- Seven years after leaving my general market writing career behind me, I heard God call me back to writing. By then, I’d learned from my past mistakes. When God gave me a second chance, I knew for sure that He wanted me to write for Him.
Christian fiction means a great deal to me. It’s not so much my job as it’s my ministry.
Amen to that!
Okay, okay, let’s get down to what everyone really wants to discuss . . . Jake Porter! While all of your heroes to-date have had some pretty dark moments and troubles from their pasts, Jake may be your most wounded hero yet. Was he a difficult character to write? What do you hope readers learn from him?
You’re right. Jake is my most wounded hero yet. Matt Jarreau from My Stubborn Heart was mired in grief, but he didn’t struggle with mental illness and he wasn’t physically scarred. So, yep. Jake wins the most wounded award.
Jake was difficult to write because, for one thing, he didn’t want to talk. I’m a writer who loves to write dialogue and he was not talkative. Also, it was emotionally heavy for me at times to dig around in his mind and heart and past. I’d made him who he was in the previous Porter family novels and I felt honor-bound to stick to that, to be true to him. So that’s what I did even though he was a challenge. In order to deal with him, Lyndie and I were both forced to develop a sense of humor or go mad. 🙂
It’s my dearest hope that Jake’s story communicates God’s ability to restore hope that once was lost, even to the bleakest soul. I especially love that Jake, my fictional hero, will be raising money for real life heroes. I’m giving a percentage of my earnings on all sales of A Love Like Ours through May 17th to the Intrepid Fallen Heroes Fund. IFHF provides care not just to veterans who’ve been physically wounded but also to vets who have traumatic brain injuries and psychological conditions.
Not to be outdone by Jake, Lyndie has her own set of troubles in the form of a disabled younger sister. Mollie was such a moving and magical character! What or who inspired you to create her?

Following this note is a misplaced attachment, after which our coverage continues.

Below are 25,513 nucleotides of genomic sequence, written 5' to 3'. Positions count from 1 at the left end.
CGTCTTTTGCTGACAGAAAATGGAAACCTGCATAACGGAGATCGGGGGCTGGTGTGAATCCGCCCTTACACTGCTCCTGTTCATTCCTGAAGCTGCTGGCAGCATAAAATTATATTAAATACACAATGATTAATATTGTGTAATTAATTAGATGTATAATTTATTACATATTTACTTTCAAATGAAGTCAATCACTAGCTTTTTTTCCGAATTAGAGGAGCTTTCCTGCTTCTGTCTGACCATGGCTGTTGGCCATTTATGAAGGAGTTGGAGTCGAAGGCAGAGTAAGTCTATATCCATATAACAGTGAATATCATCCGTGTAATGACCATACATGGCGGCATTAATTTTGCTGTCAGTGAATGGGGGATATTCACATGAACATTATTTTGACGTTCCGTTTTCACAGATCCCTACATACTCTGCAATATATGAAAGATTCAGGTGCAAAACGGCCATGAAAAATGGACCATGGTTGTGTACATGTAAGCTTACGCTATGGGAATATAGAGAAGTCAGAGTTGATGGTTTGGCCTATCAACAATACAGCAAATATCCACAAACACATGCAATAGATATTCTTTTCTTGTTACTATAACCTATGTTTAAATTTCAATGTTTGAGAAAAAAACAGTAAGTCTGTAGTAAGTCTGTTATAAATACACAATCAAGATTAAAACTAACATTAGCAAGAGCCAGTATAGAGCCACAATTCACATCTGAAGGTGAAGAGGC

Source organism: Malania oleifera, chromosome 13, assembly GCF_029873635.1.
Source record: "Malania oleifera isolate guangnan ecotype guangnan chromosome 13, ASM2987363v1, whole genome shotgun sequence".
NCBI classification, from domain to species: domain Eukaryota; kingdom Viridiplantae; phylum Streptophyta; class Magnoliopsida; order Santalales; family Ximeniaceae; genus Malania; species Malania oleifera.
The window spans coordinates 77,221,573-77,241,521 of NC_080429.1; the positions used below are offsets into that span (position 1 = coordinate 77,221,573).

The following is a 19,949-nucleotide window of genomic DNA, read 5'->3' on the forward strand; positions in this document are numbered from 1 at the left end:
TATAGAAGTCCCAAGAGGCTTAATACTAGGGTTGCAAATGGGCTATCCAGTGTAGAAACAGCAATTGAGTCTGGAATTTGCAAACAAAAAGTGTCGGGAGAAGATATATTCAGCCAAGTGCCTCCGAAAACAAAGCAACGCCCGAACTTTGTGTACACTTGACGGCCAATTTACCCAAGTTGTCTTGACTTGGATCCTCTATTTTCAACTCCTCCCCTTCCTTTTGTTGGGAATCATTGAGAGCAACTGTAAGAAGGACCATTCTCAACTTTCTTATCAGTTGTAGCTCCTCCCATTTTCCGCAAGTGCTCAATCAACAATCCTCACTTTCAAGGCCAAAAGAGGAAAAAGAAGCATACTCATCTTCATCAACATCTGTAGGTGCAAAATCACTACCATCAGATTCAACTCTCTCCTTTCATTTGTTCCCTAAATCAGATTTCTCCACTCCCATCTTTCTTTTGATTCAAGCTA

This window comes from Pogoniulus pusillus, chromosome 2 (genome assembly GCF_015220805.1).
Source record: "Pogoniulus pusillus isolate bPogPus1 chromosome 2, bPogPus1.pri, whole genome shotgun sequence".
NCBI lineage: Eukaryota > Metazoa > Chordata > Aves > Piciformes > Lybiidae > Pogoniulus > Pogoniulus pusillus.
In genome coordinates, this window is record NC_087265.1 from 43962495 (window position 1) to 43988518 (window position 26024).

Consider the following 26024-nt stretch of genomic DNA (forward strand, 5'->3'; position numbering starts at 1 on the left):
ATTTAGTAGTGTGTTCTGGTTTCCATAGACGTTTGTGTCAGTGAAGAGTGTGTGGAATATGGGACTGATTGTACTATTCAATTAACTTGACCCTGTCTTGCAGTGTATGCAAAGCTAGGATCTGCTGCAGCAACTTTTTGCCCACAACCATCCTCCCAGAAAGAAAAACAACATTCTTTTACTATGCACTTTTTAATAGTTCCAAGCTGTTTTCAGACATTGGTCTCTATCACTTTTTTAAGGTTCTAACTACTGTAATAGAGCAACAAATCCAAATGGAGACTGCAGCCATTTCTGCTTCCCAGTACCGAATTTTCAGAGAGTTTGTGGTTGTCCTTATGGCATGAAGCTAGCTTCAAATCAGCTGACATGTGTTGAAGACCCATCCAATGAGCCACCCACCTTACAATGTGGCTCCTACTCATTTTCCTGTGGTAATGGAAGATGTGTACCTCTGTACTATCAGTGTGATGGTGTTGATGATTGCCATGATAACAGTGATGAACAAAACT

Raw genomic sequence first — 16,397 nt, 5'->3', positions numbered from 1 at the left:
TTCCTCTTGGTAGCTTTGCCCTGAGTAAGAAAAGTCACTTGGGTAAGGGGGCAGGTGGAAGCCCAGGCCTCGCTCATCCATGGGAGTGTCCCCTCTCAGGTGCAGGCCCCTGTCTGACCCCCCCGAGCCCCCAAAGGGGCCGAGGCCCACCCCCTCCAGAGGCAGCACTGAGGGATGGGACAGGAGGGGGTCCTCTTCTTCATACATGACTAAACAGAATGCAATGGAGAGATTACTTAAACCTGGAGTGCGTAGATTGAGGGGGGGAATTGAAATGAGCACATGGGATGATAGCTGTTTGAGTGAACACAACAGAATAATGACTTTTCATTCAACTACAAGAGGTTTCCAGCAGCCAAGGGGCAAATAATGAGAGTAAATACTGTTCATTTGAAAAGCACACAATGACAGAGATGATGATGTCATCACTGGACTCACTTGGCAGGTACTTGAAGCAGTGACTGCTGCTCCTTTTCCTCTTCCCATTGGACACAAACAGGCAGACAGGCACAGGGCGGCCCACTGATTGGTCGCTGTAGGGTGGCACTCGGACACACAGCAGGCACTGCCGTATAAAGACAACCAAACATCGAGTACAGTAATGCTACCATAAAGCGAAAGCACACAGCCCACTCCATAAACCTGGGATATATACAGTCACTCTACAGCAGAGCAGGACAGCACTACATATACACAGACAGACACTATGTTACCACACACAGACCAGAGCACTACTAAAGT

Thank you! Mollie was inspired by my friend Kari’s daughter Claire. Kari lives in my neighborhood and when I got to know her, her husband, and her two daughters, I immediately wanted to write a family exactly like their family. The only difference between Mollie and Claire is their age. Mollie’s an adult and Claire is 12.
You and I have discussed this before, but I am a huge horse lover from way back, and used to dream of becoming a jockey (Zoe and I have that in common!). What kind of research did you have to do to enter Lyndie’s mind as a jockey?
As you know, I’m a horse lover from way back, too!
In order to understand Lyndie’s perspective as a jockey, I watched every episode of the reality TV show Jockeys. I also scoured through lots of online articles, especially those pertaining to female jockeys like Chantal Sutherland and Rosie Napravnik.
Then, when I was almost done with the novel, I took all my remaining questions to blogger and writer Nicole Petrino Salter. Nicole worked in the world of Thoroughbred racing for years and is an expert on the subject. She and I communicated via email and phone and she lent me her insight and suggestions.
You mean you didn’t saddle up and enter a race yourself? Tsk tsk. 😉 Just kidding! It’s a dangerous and exciting job, two elements you manage to capture well in Lyndie’s story!
A Love Like Ours not only reunites the Porter siblings, but also brings back a lot of characters from the previous two books in this series. One of my favorite surprises in this book was the story of Amber and Will—a whole second romance to savor! What inspired you to revisit Amber’s story in this book? (And a fireman? Yes, please! 🙂 )
I introduced Amber in Undeniably Yours, intending to give her a secondary romance in that book with Meg’s brainy cousin Brimm. But when I put them together in scenes I didn’t feel anything between them beyond friendship. Perhaps this was because Amber wasn’t yet ready for a real romance. (Don’t you love how we writers and readers speak about these characters as if they were real and we’re all down with it?) Amber was a mess in Undeniably Yours and she needed years and years to get her act together. So I gave her the time she needed, but I didn’t forget about her. I always wanted her to have her happy ending.
I guess I don’t need to explain why I was motivated to write a fireman hero. It goes without saying, doesn’t it? 🙂
Of COURSE they’re real! 😉 And no, a fireman really needs no explanation . . . LOL.